I love The Guild and Felicia Day's work in general, but even I thought—and I remember the not-that-long-ago days when being a geek got you beat up—"pander much?" It's just as you say, being a victim of jocks and the "mainstream" is an integral part of geek self-definition. I remember more than a decade ago Jon Katz posted a bunch of stories on Slashdot where geeks "came out" and told their stories of persecution post-Columbine. It was the biggest and most popular set of posts ever, in 1999, when a lot of these trends were starting.

I really do think those of us who identify with geek/nerd subcultures need to get beyond the victim mentality—maybe even rethink the idea of defining ourselves around pop culture products, no matter how niche...then again, I run an anime website, so look who's talking. :) (Anime/manga fandom is, compared to the superhero blockbusters, a tiny fringe, by the way. The "manchildren pervert" stigma is still alive even from other geeks...)

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Loki

Geek culture didn't become mainstream. What happened was that the mainstream fragmented so totally that geek culture achieved dominance by having spent decades building independent production and distribution systems from the mainstream (such as the big TV Networks). And what looked like a small fanbase in 1980, looms huge in the fragmented world of 2012.

Of course that hasn't changed anything. The perfect example is the Academy Award win for Return of the King. It required a trilogy of critically beloved, hugely successful fantasy films in order to secure that award. And that certainly didn't result in, say, Wall-E getting even a nomination despite being the best movie of the year by far when it was released. Similarly, Battlestar Galactica was almost totally shut out of the awards. Community is shut out, while the Emmys has twice now nominated every main character on the incredibly bland, mostly coasting, white, upper class drama Modern Family.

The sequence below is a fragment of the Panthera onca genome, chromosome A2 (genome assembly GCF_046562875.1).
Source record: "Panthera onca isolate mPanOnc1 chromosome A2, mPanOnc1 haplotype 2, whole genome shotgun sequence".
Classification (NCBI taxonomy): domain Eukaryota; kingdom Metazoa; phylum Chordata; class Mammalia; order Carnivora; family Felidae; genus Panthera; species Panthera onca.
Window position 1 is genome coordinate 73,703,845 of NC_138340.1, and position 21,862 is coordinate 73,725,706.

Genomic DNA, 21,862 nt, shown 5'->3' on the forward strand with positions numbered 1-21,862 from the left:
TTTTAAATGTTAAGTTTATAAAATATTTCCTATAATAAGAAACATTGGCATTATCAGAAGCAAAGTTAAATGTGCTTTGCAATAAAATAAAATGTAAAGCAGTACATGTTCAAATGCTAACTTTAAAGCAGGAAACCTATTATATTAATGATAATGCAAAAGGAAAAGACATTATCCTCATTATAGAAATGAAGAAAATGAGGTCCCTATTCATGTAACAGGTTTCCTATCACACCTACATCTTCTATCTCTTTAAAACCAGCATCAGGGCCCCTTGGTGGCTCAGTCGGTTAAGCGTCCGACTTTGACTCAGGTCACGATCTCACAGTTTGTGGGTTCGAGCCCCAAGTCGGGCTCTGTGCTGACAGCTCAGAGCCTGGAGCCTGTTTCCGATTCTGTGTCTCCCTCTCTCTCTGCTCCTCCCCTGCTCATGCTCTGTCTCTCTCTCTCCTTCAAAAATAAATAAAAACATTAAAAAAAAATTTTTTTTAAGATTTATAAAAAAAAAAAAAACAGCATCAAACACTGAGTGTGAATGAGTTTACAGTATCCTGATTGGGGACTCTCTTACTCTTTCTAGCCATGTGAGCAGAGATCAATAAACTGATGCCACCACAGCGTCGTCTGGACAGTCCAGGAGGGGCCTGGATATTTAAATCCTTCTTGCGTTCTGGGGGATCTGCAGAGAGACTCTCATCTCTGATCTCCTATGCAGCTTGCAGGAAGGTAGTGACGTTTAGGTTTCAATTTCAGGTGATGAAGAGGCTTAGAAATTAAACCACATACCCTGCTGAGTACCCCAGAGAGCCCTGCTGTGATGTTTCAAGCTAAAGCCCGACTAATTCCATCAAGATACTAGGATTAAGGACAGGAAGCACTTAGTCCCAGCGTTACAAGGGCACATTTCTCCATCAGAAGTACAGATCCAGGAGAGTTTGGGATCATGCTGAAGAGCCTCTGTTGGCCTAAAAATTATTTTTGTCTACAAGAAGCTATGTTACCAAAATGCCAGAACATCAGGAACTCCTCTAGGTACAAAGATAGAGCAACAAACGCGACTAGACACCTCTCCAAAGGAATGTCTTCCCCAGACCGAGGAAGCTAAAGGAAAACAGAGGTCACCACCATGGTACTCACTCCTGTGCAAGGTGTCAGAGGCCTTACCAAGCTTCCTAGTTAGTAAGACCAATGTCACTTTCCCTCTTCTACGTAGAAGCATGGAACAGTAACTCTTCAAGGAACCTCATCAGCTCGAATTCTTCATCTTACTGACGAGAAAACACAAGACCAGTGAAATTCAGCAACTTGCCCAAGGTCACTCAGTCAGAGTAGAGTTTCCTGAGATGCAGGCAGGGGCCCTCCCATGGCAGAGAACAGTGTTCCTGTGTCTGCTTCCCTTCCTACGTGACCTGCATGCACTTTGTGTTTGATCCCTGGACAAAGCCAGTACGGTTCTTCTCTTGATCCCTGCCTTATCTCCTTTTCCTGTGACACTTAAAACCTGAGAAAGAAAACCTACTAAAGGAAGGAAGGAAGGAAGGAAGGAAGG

While the English Departments have been taken over by the barbarians (and good for them). The cultural gatekeepers still work quite hard to make sure that regardless of popularity the genres are not considered serious or artistic.

Rocketpilot

Yeah, Ebert's a bad example, given that he was an actual classical-style fanzine-making science fiction fan in his youth.

Mike

I wasn't really a huge fan of The Avengers. To me the movie was just mindless action. I like the character of Iron Man and think he is played by a great actor. It is also cool that all the superheroes are in one movie. Apart from that though The Avengers is not very good and is my least favorite superhero movie. I've yet to see Captain America but I really want too. On a side note most people are seeing these comic book movies not just geeks. Yes geeks love these movies but so do average joes. Movies like spider man are suppose to appeal to everyone.